Jedi facing off in Seattle

Wizards of the Coast has announced that the 2008 Star Wars Miniatures championship will be held at this year’s PAX. The tournament is open to all comers, but you have, well, today to preregister for PAX before that option closes (otherwise, you’re stuck paying at the door).
You can read the announcement here. It’s 150-point Constructed format…and I’m not a competitive player, so I have no idea what the latest tech and best builds are for Star Wars Minis these days. I recommend checking out the Star Wars Minis forums and for proper format research.

One more time, Bay Area (Pro Tour Qualifier for Berlin 2008)

The last Bay Area PTQ for Berlin is coming next month. Per the qualifier schedule page, it’s happening on August 16th, at the Santa Clara Convention Center.
Between the two typical Bay Area PTQ venues, I tend to prefer the Santa Clara Convention Center to the San Jose Convention Center. Both lack character, but Santa Clara is cleaner and has much better parking.
More on possible PTQ decklists later — we’ll have six post-Eventide PTQs before that PTQ weekend (one of them was two days ago in Springfield, a mere day after the Eventide release — that’s a seriously untested format!).

Post-Eventide Planeswalkers

Heading toward the post-Eventide PTQ Berlin season, we see a lot of options opening up for non-Faerie builds. Faeries, it seems, will stay basically the same (caveat: I may have missed something utterly gamebreaking in my review of the cards so far). Although I’ve toyed with a number of ideas, ranging from random Rock builds using the new B/G cards through a weird attempt at a block Goblin Bidding deck using Pyrrhic Revival (hint: this probably doesn’t work), my affections remain with Planeswalkers.
Fortunately for me, I’ve picked up a solid tool that this kind of deck really needs to work. A Wrath.
Check out the extended for a provisional decklist.

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It’s like Rai, but in Magic

I started Magic with Beta, then left just before Alliances, and finally really got back into it in the era of Time Spiral and Ravnica Standard. Since then, I’ve grown to really appreciate Kamigawa block. Watching and reading coverage of older events, it’s been fun to see the different eras of Standard over the past half decade or so. One thing that I’ve enjoyed looking out for is how the two adjacent blocks in Standard interact, especially since getting the blocks to play well together has been a design goal for a couple years now.
Looking back through archived events, I noticed a deficiency. Does it stand out to you, too?
Pro Tour Hollywood 2008 – Time Spiral – Lorwyn
Worlds 2007 – Time Spiral – Lorwyn
Worlds 2006 – Ravnica – Time Spiral
Pro Tour Honolulu 2006 – Kamigawa – Ravnica
Worlds 2005 – Kamigawa – Ravnica
Worlds 2004 – Onslaught – Mirrodin
So what happened to Mirrodin – Kamigawa?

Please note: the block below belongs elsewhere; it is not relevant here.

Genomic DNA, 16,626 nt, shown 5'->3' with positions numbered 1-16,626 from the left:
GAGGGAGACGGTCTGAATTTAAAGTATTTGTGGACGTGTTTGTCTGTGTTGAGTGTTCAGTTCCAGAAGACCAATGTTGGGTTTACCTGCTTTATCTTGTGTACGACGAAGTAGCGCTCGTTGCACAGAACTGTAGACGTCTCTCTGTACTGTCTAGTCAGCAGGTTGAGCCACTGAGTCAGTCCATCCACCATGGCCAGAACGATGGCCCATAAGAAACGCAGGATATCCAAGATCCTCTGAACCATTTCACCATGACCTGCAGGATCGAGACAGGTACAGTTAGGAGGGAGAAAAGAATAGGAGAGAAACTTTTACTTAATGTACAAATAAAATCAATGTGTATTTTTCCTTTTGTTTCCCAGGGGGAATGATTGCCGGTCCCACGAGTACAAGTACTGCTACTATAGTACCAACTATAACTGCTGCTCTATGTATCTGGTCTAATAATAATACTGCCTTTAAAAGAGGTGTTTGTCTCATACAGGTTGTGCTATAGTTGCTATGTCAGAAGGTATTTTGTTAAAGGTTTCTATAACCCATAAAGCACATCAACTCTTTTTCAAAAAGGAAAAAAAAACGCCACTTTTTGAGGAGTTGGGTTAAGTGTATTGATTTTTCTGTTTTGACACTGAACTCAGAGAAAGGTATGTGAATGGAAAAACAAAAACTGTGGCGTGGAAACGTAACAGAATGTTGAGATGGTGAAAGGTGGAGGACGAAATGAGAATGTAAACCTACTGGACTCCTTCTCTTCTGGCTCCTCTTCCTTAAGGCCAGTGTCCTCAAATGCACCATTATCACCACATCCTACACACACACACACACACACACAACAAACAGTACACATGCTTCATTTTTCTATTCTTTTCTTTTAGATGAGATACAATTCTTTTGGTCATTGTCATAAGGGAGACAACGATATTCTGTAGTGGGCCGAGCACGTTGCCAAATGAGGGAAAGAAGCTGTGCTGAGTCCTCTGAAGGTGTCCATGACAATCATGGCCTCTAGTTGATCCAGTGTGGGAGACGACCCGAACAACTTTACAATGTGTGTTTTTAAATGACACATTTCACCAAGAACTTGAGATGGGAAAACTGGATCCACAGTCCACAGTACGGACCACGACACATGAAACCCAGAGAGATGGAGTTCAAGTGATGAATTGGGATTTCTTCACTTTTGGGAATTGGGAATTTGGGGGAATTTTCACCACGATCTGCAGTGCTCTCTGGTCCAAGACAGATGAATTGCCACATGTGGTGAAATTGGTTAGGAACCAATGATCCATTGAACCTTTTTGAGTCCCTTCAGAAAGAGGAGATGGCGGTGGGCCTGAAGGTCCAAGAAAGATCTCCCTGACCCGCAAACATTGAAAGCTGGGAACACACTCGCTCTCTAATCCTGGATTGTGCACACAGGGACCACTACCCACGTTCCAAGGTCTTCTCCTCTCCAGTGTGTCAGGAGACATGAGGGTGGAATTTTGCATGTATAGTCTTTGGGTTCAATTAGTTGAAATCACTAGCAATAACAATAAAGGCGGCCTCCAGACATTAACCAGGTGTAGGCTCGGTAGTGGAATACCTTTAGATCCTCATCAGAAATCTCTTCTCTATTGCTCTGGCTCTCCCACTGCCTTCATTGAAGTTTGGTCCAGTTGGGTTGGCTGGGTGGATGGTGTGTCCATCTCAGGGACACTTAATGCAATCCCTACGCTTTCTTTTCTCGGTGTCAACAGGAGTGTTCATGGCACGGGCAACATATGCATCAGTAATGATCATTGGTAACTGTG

This bothered me, and I spent time poking around through the extensive Magic events coverage archive looking for Standard events during the right timeframe, and not finding any.
Today, while randomly clicking, I found that I’d somehow overlooked US Nationals 2005, the Standard portion of which was Mirrodin – Kamigawa. Finally.
You can check out all the decks that made 12 points or better during the seven constructed rounds of Nationals by clicking here. At a glance, lots of Tooth and Nail, red aggro, and midrange green. Perhaps most fascinating is how completely gimped the mana bases are, especially compared to today’s environment where you can just roll out any old five-color monstrosity (and occasionally lose horribly to a Magus of the Moon).
I haven’t looked over the lists as much yet as I’d like, but I’m glad I finally found some Standard decks from the overlap of those two blocks.
And I would totally have played Kirk Dalton’s Rock deck. Four Eternal Witness, four STE, three Persecute, and three Cranial Extraction in the side? Pure joy.

PTQ Berlin 2008: Staid Ukrainians, inventive Belgians, and Greek Transformers

Giant leading edit: I apologize for my geography flub. Odessa is in the Ukraine. I just noticed that I gifted it to Russia. I’m definitely too much of a child of the cold war.
As we head into the middle span of the PTQ season for Berlin 2008, forums ring with complaints that the combined Lorwyn – Morningtide – Shadowmoor qualifier format is utterly stale. Of the 32 top-eight decks reported from the latest PTQ (as always, not including any Northern California PTQs as they consistently don’t make it into Wizards’ hands), just shy of half (15) were Faeries. More to the point, perhaps, three of the four blue envelopes went to Faeries.
As always, you can check these results yourself here.
Over on Star City Games, I noticed top eights from three recent European PTQs, held in Odessa, Antwerp, and Thessalonika. I took a quick look through the lists to see what jumped out at me.
The Ukrainian top eight was the most conventional, with the top four (and the eighth) places going to Faeries. Of the remaining three slots, two went to Kithkin, and one to Elementals. All the builds cleaved close to the known designs.
The Belgian top eight was oddly Hobbit-heavy, with three Kithkin decks making the cut and only two Faeries. The remaining slots went to a Doran deck with a guest appearance from Brion Stoutarm, the winning Merfolk deck, and “Swan Command.”